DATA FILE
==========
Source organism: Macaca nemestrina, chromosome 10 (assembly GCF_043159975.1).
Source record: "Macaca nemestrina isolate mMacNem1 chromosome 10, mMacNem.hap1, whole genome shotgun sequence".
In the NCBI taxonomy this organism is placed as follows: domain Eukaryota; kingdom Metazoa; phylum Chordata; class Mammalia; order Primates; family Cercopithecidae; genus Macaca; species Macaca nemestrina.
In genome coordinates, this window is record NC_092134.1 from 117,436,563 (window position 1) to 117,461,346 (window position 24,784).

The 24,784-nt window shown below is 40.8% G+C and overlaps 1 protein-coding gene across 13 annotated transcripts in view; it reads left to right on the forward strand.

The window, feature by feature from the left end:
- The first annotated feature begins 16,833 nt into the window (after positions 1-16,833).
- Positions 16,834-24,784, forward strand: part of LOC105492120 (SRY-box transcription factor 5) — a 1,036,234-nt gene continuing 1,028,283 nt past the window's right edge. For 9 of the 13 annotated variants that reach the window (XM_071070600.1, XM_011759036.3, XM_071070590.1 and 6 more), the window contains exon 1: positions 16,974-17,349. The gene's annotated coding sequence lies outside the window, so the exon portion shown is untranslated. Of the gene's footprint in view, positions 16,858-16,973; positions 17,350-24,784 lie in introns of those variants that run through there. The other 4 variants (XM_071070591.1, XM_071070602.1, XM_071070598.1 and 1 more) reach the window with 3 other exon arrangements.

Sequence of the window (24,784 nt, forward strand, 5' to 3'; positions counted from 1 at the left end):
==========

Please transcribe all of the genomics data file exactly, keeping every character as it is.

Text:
Source organism: Macaca nemestrina, chromosome 10 (assembly GCF_043159975.1).
Source record: "Macaca nemestrina isolate mMacNem1 chromosome 10, mMacNem.hap1, whole genome shotgun sequence".
In the NCBI taxonomy this organism is placed as follows: domain Eukaryota; kingdom Metazoa; phylum Chordata; class Mammalia; order Primates; family Cercopithecidae; genus Macaca; species Macaca nemestrina.
In genome coordinates, this window is record NC_092134.1 from 117,436,563 (window position 1) to 117,461,346 (window position 24,784).

The 24,784-nt window shown below is 40.8% G+C and overlaps 1 protein-coding gene across 13 annotated transcripts in view; it reads left to right on the forward strand.

The window, feature by feature from the left end:
- The first annotated feature begins 16,833 nt into the window (after positions 1-16,833).
- Positions 16,834-24,784, forward strand: part of LOC105492120 (SRY-box transcription factor 5) — a 1,036,234-nt gene continuing 1,028,283 nt past the window's right edge. For 9 of the 13 annotated variants that reach the window (XM_071070600.1, XM_011759036.3, XM_071070590.1 and 6 more), the window contains exon 1: positions 16,974-17,349. The gene's annotated coding sequence lies outside the window, so the exon portion shown is untranslated. Of the gene's footprint in view, positions 16,858-16,973; positions 17,350-24,784 lie in introns of those variants that run through there. The other 4 variants (XM_071070591.1, XM_071070602.1, XM_071070598.1 and 1 more) reach the window with 3 other exon arrangements.

Sequence of the window (24,784 nt, forward strand, 5' to 3'; positions counted from 1 at the left end):